Many markets have biases — some are very consumer centric, others far more institutional; some fall into further segments or vertical specialization such as wealth (Switzerland) or capital markets (New York). Whatever the market heritage, it is key that a fintech hub serves its innovation directly by providing customers or distribution opportunity.

The ability to blend capability between incumbent businesses and new or entrepreneurial entities creates a fluid and virtuous ecosystem.

Investment climate

Access to capital across the funding ladder is vital to ensure that businesses across the maturity curve can kick-start their technology offering and be sustained throughout their lifecycle.

The early access to capital is generally based on equity models — angel investment, venture capital or even corporate venture capital but as these businesses grow their funding preference often flips to debt or venture debt. Well-funded ecosystems also attract the best global talent.

The resilience of the fintech entrepreneurs is well known. These are globally mobile people who are motivated by opportunity, ease of doing business, investment and the opportunity to make a real difference.

Policy and regulation

The new business models in fintech have challenged regulators and policy makers around the world. The most advanced fintech centers have benefited from open and engaging regulators who are willing to learn and adapt their approach and frameworks to the market demand.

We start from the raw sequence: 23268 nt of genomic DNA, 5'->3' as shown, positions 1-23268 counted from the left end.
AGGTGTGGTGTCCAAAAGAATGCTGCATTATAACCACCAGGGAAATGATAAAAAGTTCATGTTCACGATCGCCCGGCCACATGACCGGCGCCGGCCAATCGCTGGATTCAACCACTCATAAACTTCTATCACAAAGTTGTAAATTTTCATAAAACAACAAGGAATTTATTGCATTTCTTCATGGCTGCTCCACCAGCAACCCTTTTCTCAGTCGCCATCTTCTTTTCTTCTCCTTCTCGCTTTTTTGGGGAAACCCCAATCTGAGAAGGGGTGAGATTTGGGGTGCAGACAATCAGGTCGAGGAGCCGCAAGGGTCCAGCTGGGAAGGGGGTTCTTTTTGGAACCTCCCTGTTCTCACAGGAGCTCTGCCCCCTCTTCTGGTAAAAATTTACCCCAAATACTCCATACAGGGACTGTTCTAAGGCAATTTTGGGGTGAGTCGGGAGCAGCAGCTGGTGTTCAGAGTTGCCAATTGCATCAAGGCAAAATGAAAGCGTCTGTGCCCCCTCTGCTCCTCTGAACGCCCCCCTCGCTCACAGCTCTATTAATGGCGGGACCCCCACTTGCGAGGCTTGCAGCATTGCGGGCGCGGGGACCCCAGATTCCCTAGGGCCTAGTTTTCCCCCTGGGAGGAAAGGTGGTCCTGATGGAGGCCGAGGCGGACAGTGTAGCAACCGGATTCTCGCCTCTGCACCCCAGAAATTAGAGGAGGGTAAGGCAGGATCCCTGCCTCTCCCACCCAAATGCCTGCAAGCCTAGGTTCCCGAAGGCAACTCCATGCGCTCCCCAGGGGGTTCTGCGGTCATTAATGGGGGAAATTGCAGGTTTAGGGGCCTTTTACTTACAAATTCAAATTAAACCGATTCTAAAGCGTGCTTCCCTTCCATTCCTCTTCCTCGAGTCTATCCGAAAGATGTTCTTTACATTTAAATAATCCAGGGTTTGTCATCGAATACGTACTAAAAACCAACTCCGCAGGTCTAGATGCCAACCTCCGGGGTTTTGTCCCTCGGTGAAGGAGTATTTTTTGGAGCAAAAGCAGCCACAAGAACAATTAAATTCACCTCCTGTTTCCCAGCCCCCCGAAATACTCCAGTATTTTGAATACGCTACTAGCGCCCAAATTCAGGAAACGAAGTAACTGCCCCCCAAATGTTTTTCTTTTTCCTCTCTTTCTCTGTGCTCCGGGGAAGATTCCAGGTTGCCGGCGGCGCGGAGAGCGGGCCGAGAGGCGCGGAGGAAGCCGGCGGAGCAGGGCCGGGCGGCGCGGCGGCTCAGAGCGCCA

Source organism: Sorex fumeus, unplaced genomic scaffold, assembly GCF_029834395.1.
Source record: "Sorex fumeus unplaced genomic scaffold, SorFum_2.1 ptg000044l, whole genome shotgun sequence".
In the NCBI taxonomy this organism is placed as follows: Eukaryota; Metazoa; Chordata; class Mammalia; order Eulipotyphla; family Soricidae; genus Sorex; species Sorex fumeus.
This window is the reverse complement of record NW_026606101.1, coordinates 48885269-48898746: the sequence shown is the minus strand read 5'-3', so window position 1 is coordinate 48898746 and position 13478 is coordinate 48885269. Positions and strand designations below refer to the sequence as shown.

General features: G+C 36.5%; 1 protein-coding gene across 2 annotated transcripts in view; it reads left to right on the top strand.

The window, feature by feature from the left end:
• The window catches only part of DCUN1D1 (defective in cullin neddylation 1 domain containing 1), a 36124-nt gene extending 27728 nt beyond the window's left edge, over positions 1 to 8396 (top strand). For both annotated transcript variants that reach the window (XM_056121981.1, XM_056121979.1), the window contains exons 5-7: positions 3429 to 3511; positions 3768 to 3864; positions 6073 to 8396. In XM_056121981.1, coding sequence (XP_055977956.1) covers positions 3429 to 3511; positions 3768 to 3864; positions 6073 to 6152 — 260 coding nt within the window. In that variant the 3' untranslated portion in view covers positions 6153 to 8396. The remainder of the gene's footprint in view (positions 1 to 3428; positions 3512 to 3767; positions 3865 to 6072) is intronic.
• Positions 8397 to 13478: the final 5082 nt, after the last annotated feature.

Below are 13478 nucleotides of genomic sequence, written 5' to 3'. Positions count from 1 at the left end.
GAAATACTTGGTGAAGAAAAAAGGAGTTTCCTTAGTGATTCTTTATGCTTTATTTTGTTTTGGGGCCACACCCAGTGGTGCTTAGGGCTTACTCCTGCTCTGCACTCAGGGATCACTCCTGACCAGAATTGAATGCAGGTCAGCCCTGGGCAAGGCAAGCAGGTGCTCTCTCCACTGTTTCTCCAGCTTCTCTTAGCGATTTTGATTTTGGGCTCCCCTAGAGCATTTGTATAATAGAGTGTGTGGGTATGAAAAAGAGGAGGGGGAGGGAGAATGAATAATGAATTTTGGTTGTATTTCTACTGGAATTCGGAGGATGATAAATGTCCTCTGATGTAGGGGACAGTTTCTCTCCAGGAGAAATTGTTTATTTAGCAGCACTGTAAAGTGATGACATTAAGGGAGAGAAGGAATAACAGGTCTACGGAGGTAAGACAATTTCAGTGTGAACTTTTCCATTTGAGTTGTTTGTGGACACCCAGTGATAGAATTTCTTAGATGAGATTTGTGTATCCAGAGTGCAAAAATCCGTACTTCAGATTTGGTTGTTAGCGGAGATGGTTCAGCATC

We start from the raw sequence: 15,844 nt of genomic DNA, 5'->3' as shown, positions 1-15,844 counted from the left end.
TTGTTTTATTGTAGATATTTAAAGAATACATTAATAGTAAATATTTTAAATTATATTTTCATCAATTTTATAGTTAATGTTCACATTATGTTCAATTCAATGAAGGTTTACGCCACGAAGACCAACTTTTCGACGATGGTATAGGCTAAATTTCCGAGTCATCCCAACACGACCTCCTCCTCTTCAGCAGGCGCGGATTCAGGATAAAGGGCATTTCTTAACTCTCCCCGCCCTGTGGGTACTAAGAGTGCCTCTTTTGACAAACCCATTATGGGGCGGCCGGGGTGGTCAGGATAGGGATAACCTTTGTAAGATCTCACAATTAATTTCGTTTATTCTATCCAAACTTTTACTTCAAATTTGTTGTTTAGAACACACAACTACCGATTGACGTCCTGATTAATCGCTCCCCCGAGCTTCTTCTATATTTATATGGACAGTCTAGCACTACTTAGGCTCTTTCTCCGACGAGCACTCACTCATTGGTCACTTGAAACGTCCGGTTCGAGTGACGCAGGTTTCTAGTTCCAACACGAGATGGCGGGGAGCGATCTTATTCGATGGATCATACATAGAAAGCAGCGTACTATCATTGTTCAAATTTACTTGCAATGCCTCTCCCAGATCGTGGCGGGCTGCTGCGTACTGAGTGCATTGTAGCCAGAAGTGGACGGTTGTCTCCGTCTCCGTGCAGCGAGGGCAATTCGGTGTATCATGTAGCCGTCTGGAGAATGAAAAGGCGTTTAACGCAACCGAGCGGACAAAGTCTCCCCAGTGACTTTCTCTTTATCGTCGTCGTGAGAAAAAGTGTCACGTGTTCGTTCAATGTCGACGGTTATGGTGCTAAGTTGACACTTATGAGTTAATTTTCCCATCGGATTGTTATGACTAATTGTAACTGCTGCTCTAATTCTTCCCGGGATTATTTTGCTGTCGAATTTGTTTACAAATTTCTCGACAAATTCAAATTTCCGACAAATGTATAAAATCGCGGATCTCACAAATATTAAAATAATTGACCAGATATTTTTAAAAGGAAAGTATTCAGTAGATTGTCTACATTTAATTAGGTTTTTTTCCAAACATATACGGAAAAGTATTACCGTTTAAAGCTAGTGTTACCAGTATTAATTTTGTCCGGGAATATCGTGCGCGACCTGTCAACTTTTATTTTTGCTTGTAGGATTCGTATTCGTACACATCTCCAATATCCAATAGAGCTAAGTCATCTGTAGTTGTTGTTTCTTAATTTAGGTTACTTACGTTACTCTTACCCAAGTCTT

Many regulators have created compliance sandboxes, offering direct support to innovative companies to help them accelerate the readiness for obtaining regulatory licenses. Some regulators, such as the Monetary Authority of Singapore, have set aside an investment fund to directly invest in innovative companies as well as actively experiment with emerging new technologies such as Blockchain.


Fintech is still emerging, as the industry capabilities — technical, commercial, legal — are all being tested. The demand for the best talent — whether it be to serve institutional needs or build growing businesses — is intensifying.

New technology areas such as blockchain, artificial intelligence, machine learning and data science are emerging as ‘big ticket’ skills where premium salaries are being paid. Executives are needing to explore different leadership skills to deal with outside capability.

The aforementioned factors are crucial components to consider but there are others that also play an important part. A culture of creativity is an inherent quality, which does not come that easily. Every hub will need to consider how they foster this piece by piece. Another component is the physical infrastructure.